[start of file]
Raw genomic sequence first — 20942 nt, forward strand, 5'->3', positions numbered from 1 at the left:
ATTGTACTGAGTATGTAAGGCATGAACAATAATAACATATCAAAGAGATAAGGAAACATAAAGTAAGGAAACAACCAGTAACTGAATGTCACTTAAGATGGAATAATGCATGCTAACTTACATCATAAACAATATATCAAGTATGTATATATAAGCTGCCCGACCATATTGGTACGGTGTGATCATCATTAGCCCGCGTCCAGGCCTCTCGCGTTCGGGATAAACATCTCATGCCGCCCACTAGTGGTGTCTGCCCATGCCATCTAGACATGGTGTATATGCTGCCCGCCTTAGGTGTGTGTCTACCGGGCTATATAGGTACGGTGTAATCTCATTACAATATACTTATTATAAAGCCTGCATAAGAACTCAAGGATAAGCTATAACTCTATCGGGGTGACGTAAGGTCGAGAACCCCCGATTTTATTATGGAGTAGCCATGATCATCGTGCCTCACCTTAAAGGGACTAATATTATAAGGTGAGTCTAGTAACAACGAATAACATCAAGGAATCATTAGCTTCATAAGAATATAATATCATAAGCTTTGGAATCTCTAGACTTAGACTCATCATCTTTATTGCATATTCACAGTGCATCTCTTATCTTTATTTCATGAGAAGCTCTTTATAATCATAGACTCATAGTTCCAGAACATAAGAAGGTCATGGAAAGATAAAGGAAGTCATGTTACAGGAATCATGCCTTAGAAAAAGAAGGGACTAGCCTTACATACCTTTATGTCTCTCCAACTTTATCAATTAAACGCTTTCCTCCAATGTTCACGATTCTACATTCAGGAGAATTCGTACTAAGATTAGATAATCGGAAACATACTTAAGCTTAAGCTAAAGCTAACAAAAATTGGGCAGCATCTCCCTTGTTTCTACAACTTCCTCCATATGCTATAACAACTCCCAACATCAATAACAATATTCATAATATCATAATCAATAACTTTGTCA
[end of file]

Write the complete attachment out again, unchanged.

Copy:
Raw genomic sequence first — 20942 nt, forward strand, 5'->3', positions numbered from 1 at the left:
ATTGTACTGAGTATGTAAGGCATGAACAATAATAACATATCAAAGAGATAAGGAAACATAAAGTAAGGAAACAACCAGTAACTGAATGTCACTTAAGATGGAATAATGCATGCTAACTTACATCATAAACAATATATCAAGTATGTATATATAAGCTGCCCGACCATATTGGTACGGTGTGATCATCATTAGCCCGCGTCCAGGCCTCTCGCGTTCGGGATAAACATCTCATGCCGCCCACTAGTGGTGTCTGCCCATGCCATCTAGACATGGTGTATATGCTGCCCGCCTTAGGTGTGTGTCTACCGGGCTATATAGGTACGGTGTAATCTCATTACAATATACTTATTATAAAGCCTGCATAAGAACTCAAGGATAAGCTATAACTCTATCGGGGTGACGTAAGGTCGAGAACCCCCGATTTTATTATGGAGTAGCCATGATCATCGTGCCTCACCTTAAAGGGACTAATATTATAAGGTGAGTCTAGTAACAACGAATAACATCAAGGAATCATTAGCTTCATAAGAATATAATATCATAAGCTTTGGAATCTCTAGACTTAGACTCATCATCTTTATTGCATATTCACAGTGCATCTCTTATCTTTATTTCATGAGAAGCTCTTTATAATCATAGACTCATAGTTCCAGAACATAAGAAGGTCATGGAAAGATAAAGGAAGTCATGTTACAGGAATCATGCCTTAGAAAAAGAAGGGACTAGCCTTACATACCTTTATGTCTCTCCAACTTTATCAATTAAACGCTTTCCTCCAATGTTCACGATTCTACATTCAGGAGAATTCGTACTAAGATTAGATAATCGGAAACATACTTAAGCTTAAGCTAAAGCTAACAAAAATTGGGCAGCATCTCCCTTGTTTCTACAACTTCCTCCATATGCTATAACAACTCCCAACATCAATAACAATATTCATAATATCATAATCAATAACTTTGTCA